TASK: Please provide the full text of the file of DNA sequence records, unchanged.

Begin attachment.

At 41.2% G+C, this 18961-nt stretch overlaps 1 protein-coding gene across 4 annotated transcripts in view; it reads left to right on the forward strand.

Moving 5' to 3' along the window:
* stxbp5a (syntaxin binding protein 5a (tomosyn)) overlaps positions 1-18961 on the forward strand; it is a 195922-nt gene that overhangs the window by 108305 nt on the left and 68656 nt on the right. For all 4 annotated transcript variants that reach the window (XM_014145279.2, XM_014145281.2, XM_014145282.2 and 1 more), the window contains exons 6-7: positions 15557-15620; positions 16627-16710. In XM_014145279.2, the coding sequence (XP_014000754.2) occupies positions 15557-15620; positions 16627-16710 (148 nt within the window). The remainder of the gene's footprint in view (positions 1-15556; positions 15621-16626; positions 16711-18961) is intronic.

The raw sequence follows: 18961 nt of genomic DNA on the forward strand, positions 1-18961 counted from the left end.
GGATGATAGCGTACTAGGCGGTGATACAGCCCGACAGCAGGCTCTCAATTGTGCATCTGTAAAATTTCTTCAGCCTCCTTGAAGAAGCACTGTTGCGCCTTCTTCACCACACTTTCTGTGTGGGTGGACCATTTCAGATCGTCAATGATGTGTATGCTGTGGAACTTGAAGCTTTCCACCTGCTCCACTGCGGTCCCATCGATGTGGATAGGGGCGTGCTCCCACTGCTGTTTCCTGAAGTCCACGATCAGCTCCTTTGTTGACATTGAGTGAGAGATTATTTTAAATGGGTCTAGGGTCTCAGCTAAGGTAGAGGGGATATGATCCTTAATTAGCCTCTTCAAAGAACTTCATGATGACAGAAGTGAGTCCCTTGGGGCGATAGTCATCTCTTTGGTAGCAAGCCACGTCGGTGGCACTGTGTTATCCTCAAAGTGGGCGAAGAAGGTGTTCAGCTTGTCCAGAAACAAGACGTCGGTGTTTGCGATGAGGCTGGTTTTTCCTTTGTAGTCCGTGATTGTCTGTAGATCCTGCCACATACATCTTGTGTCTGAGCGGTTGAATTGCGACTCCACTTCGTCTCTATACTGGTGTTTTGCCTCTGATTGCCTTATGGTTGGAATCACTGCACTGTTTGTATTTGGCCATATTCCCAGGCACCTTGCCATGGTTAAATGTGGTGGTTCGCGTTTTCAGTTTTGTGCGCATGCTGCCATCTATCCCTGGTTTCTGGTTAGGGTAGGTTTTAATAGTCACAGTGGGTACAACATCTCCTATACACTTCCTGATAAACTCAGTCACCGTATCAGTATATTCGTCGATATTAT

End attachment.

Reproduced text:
At 41.2% G+C, this 18961-nt stretch overlaps 1 protein-coding gene across 4 annotated transcripts in view; it reads left to right on the forward strand.

Moving 5' to 3' along the window:
* stxbp5a (syntaxin binding protein 5a (tomosyn)) overlaps positions 1-18961 on the forward strand; it is a 195922-nt gene that overhangs the window by 108305 nt on the left and 68656 nt on the right. For all 4 annotated transcript variants that reach the window (XM_014145279.2, XM_014145281.2, XM_014145282.2 and 1 more), the window contains exons 6-7: positions 15557-15620; positions 16627-16710. In XM_014145279.2, the coding sequence (XP_014000754.2) occupies positions 15557-15620; positions 16627-16710 (148 nt within the window). The remainder of the gene's footprint in view (positions 1-15556; positions 15621-16626; positions 16711-18961) is intronic.

The raw sequence follows: 18961 nt of genomic DNA on the forward strand, positions 1-18961 counted from the left end.
GGATGATAGCGTACTAGGCGGTGATACAGCCCGACAGCAGGCTCTCAATTGTGCATCTGTAAAATTTCTTCAGCCTCCTTGAAGAAGCACTGTTGCGCCTTCTTCACCACACTTTCTGTGTGGGTGGACCATTTCAGATCGTCAATGATGTGTATGCTGTGGAACTTGAAGCTTTCCACCTGCTCCACTGCGGTCCCATCGATGTGGATAGGGGCGTGCTCCCACTGCTGTTTCCTGAAGTCCACGATCAGCTCCTTTGTTGACATTGAGTGAGAGATTATTTTAAATGGGTCTAGGGTCTCAGCTAAGGTAGAGGGGATATGATCCTTAATTAGCCTCTTCAAAGAACTTCATGATGACAGAAGTGAGTCCCTTGGGGCGATAGTCATCTCTTTGGTAGCAAGCCACGTCGGTGGCACTGTGTTATCCTCAAAGTGGGCGAAGAAGGTGTTCAGCTTGTCCAGAAACAAGACGTCGGTGTTTGCGATGAGGCTGGTTTTTCCTTTGTAGTCCGTGATTGTCTGTAGATCCTGCCACATACATCTTGTGTCTGAGCGGTTGAATTGCGACTCCACTTCGTCTCTATACTGGTGTTTTGCCTCTGATTGCCTTATGGTTGGAATCACTGCACTGTTTGTATTTGGCCATATTCCCAGGCACCTTGCCATGGTTAAATGTGGTGGTTCGCGTTTTCAGTTTTGTGCGCATGCTGCCATCTATCCCTGGTTTCTGGTTAGGGTAGGTTTTAATAGTCACAGTGGGTACAACATCTCCTATACACTTCCTGATAAACTCAGTCACCGTATCAGTATATTCGTCGATATTAT